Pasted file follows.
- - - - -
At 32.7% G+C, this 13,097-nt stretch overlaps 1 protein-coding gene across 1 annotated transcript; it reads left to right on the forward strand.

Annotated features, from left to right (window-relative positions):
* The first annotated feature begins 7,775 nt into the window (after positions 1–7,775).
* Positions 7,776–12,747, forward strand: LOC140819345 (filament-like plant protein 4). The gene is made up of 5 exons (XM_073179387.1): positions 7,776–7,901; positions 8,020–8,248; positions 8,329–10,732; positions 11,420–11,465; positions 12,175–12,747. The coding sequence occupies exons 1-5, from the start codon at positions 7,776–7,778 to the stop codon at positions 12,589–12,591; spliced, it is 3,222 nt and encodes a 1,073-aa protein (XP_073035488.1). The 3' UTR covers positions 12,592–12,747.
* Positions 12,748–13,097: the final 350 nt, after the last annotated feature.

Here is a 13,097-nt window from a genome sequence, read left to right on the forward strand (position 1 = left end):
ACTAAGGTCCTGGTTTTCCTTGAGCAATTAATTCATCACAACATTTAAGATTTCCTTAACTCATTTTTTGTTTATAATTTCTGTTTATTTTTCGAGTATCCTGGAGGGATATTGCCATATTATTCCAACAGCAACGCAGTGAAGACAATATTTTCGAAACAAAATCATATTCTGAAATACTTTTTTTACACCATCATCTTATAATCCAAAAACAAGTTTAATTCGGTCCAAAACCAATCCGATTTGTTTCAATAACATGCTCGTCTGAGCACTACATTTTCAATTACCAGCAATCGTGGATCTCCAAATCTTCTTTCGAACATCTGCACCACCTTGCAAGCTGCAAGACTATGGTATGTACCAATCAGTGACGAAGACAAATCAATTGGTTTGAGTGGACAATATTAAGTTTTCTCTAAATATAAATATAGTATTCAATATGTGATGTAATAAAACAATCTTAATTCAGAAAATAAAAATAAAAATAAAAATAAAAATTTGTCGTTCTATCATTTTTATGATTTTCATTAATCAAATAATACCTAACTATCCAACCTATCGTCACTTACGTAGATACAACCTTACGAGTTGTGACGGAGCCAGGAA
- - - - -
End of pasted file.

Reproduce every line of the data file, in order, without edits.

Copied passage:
At 32.7% G+C, this 13,097-nt stretch overlaps 1 protein-coding gene across 1 annotated transcript; it reads left to right on the forward strand.

Annotated features, from left to right (window-relative positions):
* The first annotated feature begins 7,775 nt into the window (after positions 1–7,775).
* Positions 7,776–12,747, forward strand: LOC140819345 (filament-like plant protein 4). The gene is made up of 5 exons (XM_073179387.1): positions 7,776–7,901; positions 8,020–8,248; positions 8,329–10,732; positions 11,420–11,465; positions 12,175–12,747. The coding sequence occupies exons 1-5, from the start codon at positions 7,776–7,778 to the stop codon at positions 12,589–12,591; spliced, it is 3,222 nt and encodes a 1,073-aa protein (XP_073035488.1). The 3' UTR covers positions 12,592–12,747.
* Positions 12,748–13,097: the final 350 nt, after the last annotated feature.

Here is a 13,097-nt window from a genome sequence, read left to right on the forward strand (position 1 = left end):
ACTAAGGTCCTGGTTTTCCTTGAGCAATTAATTCATCACAACATTTAAGATTTCCTTAACTCATTTTTTGTTTATAATTTCTGTTTATTTTTCGAGTATCCTGGAGGGATATTGCCATATTATTCCAACAGCAACGCAGTGAAGACAATATTTTCGAAACAAAATCATATTCTGAAATACTTTTTTTACACCATCATCTTATAATCCAAAAACAAGTTTAATTCGGTCCAAAACCAATCCGATTTGTTTCAATAACATGCTCGTCTGAGCACTACATTTTCAATTACCAGCAATCGTGGATCTCCAAATCTTCTTTCGAACATCTGCACCACCTTGCAAGCTGCAAGACTATGGTATGTACCAATCAGTGACGAAGACAAATCAATTGGTTTGAGTGGACAATATTAAGTTTTCTCTAAATATAAATATAGTATTCAATATGTGATGTAATAAAACAATCTTAATTCAGAAAATAAAAATAAAAATAAAAATAAAAATTTGTCGTTCTATCATTTTTATGATTTTCATTAATCAAATAATACCTAACTATCCAACCTATCGTCACTTACGTAGATACAACCTTACGAGTTGTGACGGAGCCAGGAA